The last two days at Internet Retailing were both energising and inspiring. Like a child trapped in cotton candy, or a fanatic entranced by Apple’s mystical glow, we are hungry for more. The eCommerce world is pulsating with invention, insight and a more polished professionalism than ever before. It was a pleasure to stand amidst my fellow eCommerce brethren and brethrettes, to push and redefine the possible. Yes… spring has sprung even over the otherwise rather gloomy Birmingham. It’s safe to say: Internet Retailing has successfully put Birmingham on the eCommerce map. This will be a show to follow closely in the future.
As for our role there: we spent time prophesying the good news of on-site conversion. Then what good is getting your customers to the site (SEM) if they’re not transacting. It’s like a rooster in a hen house that doesn’t want to play.
In my speech at Internet Retailing, I concentrated on translating real world scenarios into the online virtual world (your shops). Generally, if we have a job to do, we’re going to look for the right tool to do it with. Take mowing the lawn for example. If I’m in the market for an English Garden, I’m not going to run it over with a BMW M5. I’m going to grab my John Deere two-cylinder and with it, I’m going to create paradise.
How to Turn Visitors into Shoppers
If I’m looking to cruise down the German Autobahn, however, I’m going to reach for something a tad bit more substantial with lots of horsepower. BMW has been giving tickles in belly buttons and toes travelling along German highways, and the back rural streets of England, since its inception; teaching us that it’s possible to not merely drive from point A to point B, but to “experience driving pleasure”.
Your website is going to bring this real world example to the virtual world. You have customers looking for practical products during one visit, and a more social head-turner the next but still the same visitor. An intelligent conversion engine is going to allow each visitor the flexibility to “choose their own adventure with each visit to your shop”. And your customers will thank you for it.
The following are examples of where to start increasing conversion once you’ve gotten shoppers on your site.
In order to effectively drive on-site conversion, it’s important to approach your customer properly on entry. For this reason we have to ask the question:
How do customers reach your site?
– Brand presence draws them in
– Magazine Advert
– PPC campaign
– Maybe social media
Whenever customers enter your site, they have generally already disclosed quite a bit of information regarding what they expect to find. Why not reward them with an on-site campaign tailored to their journey thus far.
It would seem to go without saying that a customer should be able to click through from Google, directly to the correct product or category page on your site, without having to begin yet another tedious search once reaching your store. Nevertheless, I have come across more examples of companies not taking advantage of this than those that do.
Being led directly to a product or category listing, which was clicked on in Google, is going to increase “the happiness factor” of your customers by leaps and bounds. They feel understood and they buy. Of course you have the opportunity to merchandise these “dynamic” landing pages as you see fit. Use this to your advantage and include a couple accessory items for products corresponding to your lead category listings. Look to see about retrieving a list of trending products associated with each of your big selling main items. This should be accessible through your reporting tool, and will allow you to control this portion of your site automatically.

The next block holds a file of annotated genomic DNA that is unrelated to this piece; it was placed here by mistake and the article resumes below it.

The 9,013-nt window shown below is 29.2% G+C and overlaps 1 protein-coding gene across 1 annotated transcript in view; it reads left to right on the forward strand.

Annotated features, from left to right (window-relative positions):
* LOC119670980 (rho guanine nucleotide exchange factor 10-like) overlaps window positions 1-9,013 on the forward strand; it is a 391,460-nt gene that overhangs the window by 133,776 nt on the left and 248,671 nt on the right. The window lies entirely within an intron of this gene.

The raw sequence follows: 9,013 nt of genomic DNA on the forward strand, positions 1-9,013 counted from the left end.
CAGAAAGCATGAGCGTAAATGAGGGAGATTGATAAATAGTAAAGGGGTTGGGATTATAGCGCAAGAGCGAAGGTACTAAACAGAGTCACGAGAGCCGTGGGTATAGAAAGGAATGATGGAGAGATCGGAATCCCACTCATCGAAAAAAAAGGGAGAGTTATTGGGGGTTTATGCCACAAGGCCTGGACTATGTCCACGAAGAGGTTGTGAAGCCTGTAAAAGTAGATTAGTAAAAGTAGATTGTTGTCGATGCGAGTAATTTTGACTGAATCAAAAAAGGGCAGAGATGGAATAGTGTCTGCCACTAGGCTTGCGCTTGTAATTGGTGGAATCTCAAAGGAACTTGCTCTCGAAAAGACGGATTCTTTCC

An aside: associated trending products are not to be underestimated. These are products, which are not necessarily always going to be associated with one another, but due to social, economical or geographical events, suddenly become relevant. Things like a Mountain Bike and mud guards. You’ll see these two products purchased more frequently together in the late summer or early spring. It would be rather annoying, as a customer, however, to continually receive recommendations for these two products if I am unable to understand the momentary need. This kind of trending information should be gathered automatically and made usable whenever called upon. This is one of the hurdles to be aware of when implementing any type of recommendation technology, as it can have the opposite effect desired.
So you’ve surprised your customers with a beautifully tailored dynamic landing page, upon site entry, customised to their needs. What if they enter your site directly and simply begin browsing?
Dynamic filtered navigation
Surely everyone has heard how important it is, to give your customers meaningful attributes to narrow their journey by. But do the attributes you’re offering, coincide with the range of product in the result set? And do the attributes take trending topics into account? We are all accustomed to attributes like price, size, colour, brand, and category level. But what about things such as if a product is extremely “low maintenance”, “durable” or “doesn’t wash out”. These are more socially driven types of filters that can be harvested directly from your customer ratings. As a result, these types of attributes will constantly be changing. Some will find their way into the standard navigation, while others will be replaced seasonally as customers respond to your product directly.